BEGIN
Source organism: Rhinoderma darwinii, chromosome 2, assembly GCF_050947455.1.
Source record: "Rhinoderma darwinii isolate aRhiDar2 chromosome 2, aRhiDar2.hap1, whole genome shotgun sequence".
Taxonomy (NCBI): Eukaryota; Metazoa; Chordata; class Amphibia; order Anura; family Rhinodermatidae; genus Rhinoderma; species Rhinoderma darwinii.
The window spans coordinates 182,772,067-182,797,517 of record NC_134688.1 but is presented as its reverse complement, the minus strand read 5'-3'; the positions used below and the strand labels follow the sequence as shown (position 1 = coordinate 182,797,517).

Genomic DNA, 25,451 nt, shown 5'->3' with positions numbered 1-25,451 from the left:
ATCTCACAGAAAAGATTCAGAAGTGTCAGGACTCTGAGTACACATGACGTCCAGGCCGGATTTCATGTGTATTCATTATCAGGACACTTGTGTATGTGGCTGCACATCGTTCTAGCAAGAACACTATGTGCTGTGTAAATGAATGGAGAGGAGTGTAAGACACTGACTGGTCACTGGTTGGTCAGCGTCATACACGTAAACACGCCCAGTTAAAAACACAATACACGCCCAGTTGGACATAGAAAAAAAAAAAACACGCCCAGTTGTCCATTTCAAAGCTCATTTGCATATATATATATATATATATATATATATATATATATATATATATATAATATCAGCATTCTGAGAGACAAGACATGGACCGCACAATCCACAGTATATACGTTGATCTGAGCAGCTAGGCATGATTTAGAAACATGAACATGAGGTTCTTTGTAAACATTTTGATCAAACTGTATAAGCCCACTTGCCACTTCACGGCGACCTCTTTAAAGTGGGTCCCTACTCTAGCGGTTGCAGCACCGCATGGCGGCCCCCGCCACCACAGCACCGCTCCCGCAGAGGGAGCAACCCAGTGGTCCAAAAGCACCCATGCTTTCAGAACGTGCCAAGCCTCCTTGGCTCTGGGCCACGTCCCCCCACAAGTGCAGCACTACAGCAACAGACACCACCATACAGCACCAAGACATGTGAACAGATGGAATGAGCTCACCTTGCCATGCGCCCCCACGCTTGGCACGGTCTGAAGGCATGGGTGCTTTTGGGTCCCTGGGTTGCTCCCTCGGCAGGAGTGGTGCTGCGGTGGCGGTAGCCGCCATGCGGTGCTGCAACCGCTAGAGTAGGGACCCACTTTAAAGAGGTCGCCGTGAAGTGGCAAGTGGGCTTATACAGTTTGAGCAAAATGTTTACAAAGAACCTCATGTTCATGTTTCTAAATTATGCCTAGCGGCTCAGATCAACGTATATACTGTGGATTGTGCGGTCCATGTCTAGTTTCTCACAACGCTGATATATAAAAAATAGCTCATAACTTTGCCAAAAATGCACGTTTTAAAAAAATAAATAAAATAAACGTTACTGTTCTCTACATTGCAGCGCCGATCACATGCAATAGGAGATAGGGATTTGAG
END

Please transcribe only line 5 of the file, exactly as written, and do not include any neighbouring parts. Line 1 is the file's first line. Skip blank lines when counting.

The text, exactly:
Genomic DNA, 25,451 nt, shown 5'->3' with positions numbered 1-25,451 from the left: